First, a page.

“It’s pretty special to be in contention in a U.S. Open on Saturday and have that happen,” said Holmes, a Kentucky native. “That’s pretty awesome. I’ll definitely log that in the memory bank as a great moment in my career.”
The eagle by Holmes was big because birdies seemed harder to come by Saturday than the first two rounds. Only six players posted scores in the 60s. Ben Martin, who’d been near the lead after 36 holes, ballooned to an 86. The wind switched direction from the southwest to the northwest, making Chambers Bay play harder. The greens were still firm and a little bouncy and the pins were U.S. Open challenging.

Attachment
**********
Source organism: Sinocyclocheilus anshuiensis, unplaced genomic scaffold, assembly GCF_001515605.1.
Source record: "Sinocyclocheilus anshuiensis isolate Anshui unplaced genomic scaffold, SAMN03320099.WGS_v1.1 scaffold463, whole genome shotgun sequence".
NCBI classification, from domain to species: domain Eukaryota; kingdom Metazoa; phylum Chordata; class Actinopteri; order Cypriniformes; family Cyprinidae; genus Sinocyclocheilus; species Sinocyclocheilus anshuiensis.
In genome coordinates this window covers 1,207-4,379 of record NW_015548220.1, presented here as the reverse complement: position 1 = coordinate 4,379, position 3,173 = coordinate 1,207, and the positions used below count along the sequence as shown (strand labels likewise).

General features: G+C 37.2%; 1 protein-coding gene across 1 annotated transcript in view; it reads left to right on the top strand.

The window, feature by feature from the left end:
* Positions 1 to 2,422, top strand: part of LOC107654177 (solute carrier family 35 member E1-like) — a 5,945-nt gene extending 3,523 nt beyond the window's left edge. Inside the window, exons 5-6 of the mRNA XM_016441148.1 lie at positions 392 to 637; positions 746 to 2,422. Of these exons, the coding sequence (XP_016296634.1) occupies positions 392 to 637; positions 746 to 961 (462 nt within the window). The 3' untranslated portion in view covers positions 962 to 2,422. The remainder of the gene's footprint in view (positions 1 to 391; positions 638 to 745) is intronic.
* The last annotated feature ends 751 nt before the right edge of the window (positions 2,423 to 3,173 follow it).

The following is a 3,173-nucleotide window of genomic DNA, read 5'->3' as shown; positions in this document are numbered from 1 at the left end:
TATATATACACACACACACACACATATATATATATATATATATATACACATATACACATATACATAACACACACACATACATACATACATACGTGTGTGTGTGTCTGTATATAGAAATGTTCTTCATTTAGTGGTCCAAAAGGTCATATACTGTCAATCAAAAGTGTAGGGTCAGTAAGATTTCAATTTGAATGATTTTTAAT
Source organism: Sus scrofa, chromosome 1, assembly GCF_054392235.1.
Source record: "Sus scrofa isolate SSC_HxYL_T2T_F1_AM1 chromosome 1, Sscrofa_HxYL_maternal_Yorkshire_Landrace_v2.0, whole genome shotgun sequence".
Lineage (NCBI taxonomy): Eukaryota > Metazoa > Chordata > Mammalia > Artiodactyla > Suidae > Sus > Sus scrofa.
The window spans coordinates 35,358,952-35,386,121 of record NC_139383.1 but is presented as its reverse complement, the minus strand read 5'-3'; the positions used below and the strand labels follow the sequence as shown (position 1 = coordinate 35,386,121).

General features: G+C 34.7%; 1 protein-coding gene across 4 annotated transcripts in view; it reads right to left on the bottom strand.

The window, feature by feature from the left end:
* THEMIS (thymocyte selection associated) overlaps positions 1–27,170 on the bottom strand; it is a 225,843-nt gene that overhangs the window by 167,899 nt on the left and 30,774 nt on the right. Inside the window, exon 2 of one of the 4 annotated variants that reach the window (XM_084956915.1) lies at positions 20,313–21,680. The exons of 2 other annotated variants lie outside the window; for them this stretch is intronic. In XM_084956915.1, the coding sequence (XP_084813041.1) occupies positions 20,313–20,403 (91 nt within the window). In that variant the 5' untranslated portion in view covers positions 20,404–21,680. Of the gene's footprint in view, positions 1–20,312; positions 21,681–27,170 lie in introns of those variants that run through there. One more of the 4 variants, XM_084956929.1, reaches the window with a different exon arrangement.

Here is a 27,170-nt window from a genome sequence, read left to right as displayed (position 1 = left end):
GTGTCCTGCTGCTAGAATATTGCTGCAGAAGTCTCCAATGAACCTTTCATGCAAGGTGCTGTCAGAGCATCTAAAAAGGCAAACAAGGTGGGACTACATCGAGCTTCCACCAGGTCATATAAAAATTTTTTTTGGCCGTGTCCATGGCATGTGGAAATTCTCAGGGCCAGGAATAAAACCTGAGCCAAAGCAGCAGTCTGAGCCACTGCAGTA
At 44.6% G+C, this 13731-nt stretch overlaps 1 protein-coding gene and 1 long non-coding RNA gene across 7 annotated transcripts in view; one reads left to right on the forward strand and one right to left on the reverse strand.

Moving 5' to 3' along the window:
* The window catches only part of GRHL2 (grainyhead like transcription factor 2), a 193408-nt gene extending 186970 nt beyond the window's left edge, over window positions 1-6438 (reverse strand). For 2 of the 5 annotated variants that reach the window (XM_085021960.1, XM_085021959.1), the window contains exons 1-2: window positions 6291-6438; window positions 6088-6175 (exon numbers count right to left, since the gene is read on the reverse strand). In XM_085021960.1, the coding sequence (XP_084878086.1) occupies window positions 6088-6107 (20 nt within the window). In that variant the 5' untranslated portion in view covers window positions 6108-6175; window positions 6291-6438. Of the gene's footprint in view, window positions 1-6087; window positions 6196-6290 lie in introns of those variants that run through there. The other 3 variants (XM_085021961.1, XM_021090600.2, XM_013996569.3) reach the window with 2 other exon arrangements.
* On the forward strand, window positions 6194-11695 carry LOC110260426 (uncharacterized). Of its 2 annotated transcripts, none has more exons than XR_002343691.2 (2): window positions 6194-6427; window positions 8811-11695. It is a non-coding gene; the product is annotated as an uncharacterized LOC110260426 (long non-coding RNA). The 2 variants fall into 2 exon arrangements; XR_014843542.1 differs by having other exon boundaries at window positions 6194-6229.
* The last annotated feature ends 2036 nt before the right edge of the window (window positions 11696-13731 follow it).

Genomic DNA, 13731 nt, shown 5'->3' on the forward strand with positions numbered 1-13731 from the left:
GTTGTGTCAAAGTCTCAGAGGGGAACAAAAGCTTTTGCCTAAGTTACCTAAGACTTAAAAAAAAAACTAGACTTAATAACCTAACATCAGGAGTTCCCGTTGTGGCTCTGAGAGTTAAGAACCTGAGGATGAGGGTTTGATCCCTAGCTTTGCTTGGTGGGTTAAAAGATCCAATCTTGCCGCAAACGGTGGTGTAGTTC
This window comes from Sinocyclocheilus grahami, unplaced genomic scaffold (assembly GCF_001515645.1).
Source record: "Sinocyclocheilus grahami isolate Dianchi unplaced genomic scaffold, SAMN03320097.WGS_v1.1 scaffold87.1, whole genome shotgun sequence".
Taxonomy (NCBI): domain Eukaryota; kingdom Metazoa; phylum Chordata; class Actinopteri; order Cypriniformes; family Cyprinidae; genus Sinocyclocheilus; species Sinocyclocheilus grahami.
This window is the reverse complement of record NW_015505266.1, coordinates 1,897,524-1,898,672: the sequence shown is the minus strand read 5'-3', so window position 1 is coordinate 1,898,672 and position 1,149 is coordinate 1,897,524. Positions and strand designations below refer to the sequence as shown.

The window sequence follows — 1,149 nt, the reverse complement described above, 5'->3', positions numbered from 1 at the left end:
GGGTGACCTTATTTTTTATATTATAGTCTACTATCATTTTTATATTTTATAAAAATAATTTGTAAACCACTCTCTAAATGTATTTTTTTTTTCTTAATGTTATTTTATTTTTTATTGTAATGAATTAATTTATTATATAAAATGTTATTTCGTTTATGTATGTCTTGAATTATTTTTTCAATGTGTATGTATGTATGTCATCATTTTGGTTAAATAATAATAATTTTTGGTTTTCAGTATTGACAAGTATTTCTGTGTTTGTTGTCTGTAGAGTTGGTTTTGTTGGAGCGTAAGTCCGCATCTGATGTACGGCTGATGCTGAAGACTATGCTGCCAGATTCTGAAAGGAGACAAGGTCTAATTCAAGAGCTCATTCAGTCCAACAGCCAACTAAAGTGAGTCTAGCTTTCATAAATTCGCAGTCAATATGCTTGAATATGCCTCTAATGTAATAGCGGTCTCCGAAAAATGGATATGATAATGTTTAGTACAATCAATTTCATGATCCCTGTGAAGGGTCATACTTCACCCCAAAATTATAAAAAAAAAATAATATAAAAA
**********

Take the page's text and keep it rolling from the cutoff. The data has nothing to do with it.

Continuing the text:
Rory McIlroy, the No. 1 ranked player in the world, shot an even-par 70 to finish at four over par probably out of contention barring a miracle round. He hasn’t putted well all week, although he ran in a putt on the final green, naturally, and had to smile.
McIlroy responded to the comment from the previous day by Henrik Stenson, who said Chambers Bay’s greens were so rough they were like putting on broccoli. “They aren’t green enough to be broccoli,” McIlroy said. “They’re more like cauliflower.”
Stenson shot 72 in the third round and moved into a tie for 11th, after posting a photo of his lunch plate that humorously featured a big pile of green broccoli.